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John Atkin in his studio.

John Atkin. Image courtesy of Andrew Wilkes.

Solo exhibition for renowned Loughborough University sculptor

A unique exhibition of studio sculptures and wall-based artworks by renowned Loughborough University sculptor John Atkin opens next weekend in London.

Vanishing Point will be on display at Felix and Spear Gallery from 2 February until 9 March 2019.

This is John’s first solo show in many years as most of his practice focuses on delivering public art and collaborations with urban regeneration projects worldwide.

It features work that has never been exhibited before, making it a rare six-week opportunity to view what goes on in his studio.

Vanishing Point has a focus on landscape and looks to showcase the connection between his wall-based artworks and sculptures.

The seeds of the new series are evident in John’s very early works where he explored spatial form and separation of picture planes in the wall-based artworks.

The landscape of John’s hometown in Teesdale, County Durham, was the focus for much of his early inspiration, alongside the industrial interface between the land and the sea in the North East of England.

His early work charted journeys throughout this landscape, capturing the transformational qualities of seasons, and particularly snowfall, which altered and simplified the rural landscape.

Influences such as Frank Stella (Exotic Birds) and Richard Diebenkorn (Ocean Park), as well as Mondrian’s drawings of trees, can be seen in his early artworks.

However, John has now deployed a distinct physicality to his pieces using collage alongside materials such as Perspex.

His use of digital media together with traditional methods of practice has permitted an experimental approach to the application of colour and form, used in preparatory drawing and prints.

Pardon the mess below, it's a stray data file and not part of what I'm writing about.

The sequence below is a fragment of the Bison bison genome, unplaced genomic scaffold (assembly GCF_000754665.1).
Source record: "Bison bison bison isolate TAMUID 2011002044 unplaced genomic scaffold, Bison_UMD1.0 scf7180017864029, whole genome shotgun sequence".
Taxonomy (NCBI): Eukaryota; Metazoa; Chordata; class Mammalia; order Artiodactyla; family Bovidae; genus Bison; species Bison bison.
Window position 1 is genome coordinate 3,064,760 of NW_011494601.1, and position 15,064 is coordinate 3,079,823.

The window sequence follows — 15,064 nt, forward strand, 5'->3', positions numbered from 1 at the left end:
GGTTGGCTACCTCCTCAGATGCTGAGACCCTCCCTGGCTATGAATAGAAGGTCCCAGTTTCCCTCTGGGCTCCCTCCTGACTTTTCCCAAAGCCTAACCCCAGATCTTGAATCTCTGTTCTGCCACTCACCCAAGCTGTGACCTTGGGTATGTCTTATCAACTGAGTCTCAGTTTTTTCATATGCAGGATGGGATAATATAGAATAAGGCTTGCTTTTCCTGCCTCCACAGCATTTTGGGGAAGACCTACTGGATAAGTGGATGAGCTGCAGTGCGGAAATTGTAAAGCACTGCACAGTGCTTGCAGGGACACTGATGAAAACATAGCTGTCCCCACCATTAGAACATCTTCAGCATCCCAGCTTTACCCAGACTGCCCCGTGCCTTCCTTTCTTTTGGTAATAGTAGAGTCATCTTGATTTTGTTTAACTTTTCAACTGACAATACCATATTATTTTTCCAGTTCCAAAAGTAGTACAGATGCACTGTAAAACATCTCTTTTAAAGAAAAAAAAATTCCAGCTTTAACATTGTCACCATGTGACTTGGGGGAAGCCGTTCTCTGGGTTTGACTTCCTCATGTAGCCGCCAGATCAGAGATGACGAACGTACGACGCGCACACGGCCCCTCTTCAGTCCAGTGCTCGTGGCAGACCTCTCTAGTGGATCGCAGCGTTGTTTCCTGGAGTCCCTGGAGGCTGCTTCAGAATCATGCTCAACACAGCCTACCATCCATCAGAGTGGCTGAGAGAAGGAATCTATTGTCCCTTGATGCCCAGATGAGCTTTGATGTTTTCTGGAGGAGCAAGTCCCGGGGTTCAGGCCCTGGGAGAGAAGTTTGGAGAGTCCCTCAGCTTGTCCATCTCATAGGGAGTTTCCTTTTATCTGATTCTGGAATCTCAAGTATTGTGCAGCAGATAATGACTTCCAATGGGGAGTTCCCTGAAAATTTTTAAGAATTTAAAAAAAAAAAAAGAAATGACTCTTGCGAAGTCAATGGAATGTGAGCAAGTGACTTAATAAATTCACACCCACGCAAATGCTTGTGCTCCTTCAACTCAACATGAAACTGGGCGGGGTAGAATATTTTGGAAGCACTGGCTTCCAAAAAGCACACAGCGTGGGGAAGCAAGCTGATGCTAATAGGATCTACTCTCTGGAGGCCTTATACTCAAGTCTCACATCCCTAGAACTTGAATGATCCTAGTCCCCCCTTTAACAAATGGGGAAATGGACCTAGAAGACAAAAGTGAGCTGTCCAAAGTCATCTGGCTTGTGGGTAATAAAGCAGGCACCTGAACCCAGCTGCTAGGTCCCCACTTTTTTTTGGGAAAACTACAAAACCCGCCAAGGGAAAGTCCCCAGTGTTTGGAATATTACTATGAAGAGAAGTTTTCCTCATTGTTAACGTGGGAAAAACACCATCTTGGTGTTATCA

The notion of landscape is evident in the Vanishing Point series, although the works are not studies of specific locations, they are a distillation of memories associated with landscape, which continues to influence his studio practice.

Vanishing Point nos.3. Encaustic, Perspex, MDF on templates on plywood. 200x152x10cm. John Atkin © 2018.

Vanishing Point nos.3. Encaustic, Perspex, MDF on templates on plywood. 200x152x10cm. John Atkin © 2018.

John, who had his MA sculpture course personally-funded by the celebrated Henry Moore, has had his work exhibited worldwide – with a recent success being the international Dialogue with the Emperor Qin’s Warriors exhibition – and at a number of high-profile venues.

He is Reader in Fine Art in the School of the Arts, English and Drama and recently received a prestigious University Award from Loughborough University, which has enabled him to explore the interface between digital and traditional modes of making.

John said of the upcoming expedition: “Vanishing Point comes at an ideal moment where I can demonstrate to a gallery-orientated audience the interconnection between my wall-based artworks and sculptures, which has been an ongoing interest for me since 1985.

“My recent University Award from Loughborough University has allowed me a concentrated period of time to consider how the relationships between my 2D and 3D practice can be augmented by digital platforms, creating fresh ideas for all areas of my studio practice.

“This year-long Award has allowed me time to test new ideas for sculptures and the exciting bi-product of this concentrated activity has flourished into uncharted territories of constructed wall-based artworks, one of which was recently exhibited at the Royal Academy of Arts.

“The rest of the work has never been exhibited, so it’s a great chance for the public to view what goes on in my studio!”

Further information on Vanishing Point and John Atkin can be found here.

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